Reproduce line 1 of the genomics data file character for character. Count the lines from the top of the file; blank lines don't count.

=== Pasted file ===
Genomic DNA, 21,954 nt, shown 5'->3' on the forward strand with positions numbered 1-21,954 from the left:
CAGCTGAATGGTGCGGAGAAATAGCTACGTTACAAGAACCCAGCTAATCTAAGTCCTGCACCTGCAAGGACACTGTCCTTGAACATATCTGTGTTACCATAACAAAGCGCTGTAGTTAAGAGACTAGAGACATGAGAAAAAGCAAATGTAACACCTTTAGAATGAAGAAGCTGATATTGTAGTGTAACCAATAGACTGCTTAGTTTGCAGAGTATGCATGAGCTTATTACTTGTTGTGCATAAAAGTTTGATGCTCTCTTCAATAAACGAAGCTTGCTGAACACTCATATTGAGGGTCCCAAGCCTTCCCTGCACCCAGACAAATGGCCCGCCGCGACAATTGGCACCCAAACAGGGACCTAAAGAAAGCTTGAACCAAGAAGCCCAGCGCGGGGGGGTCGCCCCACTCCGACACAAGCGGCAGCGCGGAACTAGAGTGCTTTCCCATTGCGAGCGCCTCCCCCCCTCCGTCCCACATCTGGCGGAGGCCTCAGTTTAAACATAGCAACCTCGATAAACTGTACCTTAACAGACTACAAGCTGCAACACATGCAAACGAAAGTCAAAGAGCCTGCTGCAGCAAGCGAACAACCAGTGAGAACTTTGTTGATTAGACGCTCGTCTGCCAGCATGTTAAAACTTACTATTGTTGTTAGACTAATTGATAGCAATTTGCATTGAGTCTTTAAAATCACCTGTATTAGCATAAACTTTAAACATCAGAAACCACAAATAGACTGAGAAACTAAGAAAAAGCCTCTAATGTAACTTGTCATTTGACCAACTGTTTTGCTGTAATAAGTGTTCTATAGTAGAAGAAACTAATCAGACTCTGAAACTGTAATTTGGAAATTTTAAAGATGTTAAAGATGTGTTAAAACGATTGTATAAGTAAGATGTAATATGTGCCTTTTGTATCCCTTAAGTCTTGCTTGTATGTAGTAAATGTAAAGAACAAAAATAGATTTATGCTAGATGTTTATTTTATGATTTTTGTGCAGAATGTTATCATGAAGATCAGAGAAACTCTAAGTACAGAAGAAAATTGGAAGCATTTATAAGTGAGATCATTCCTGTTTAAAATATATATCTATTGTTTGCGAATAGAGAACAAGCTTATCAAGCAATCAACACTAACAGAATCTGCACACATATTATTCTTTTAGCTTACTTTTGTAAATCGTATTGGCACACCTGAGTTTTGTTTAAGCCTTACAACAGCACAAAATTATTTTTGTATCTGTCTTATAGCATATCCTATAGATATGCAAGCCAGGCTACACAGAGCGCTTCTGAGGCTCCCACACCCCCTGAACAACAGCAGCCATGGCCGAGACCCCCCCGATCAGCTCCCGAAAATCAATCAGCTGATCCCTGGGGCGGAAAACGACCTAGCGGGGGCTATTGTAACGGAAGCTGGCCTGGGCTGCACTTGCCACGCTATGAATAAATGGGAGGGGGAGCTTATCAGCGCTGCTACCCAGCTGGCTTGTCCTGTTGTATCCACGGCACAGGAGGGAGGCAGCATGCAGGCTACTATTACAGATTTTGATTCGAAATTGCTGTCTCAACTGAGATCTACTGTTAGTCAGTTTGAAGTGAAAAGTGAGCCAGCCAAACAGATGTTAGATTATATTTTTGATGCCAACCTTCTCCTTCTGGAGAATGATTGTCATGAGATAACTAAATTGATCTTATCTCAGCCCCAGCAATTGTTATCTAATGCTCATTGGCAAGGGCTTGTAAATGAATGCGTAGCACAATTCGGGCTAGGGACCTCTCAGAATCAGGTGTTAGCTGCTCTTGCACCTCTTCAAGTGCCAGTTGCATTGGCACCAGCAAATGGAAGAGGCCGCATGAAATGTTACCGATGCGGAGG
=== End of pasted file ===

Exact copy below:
Genomic DNA, 21,954 nt, shown 5'->3' on the forward strand with positions numbered 1-21,954 from the left: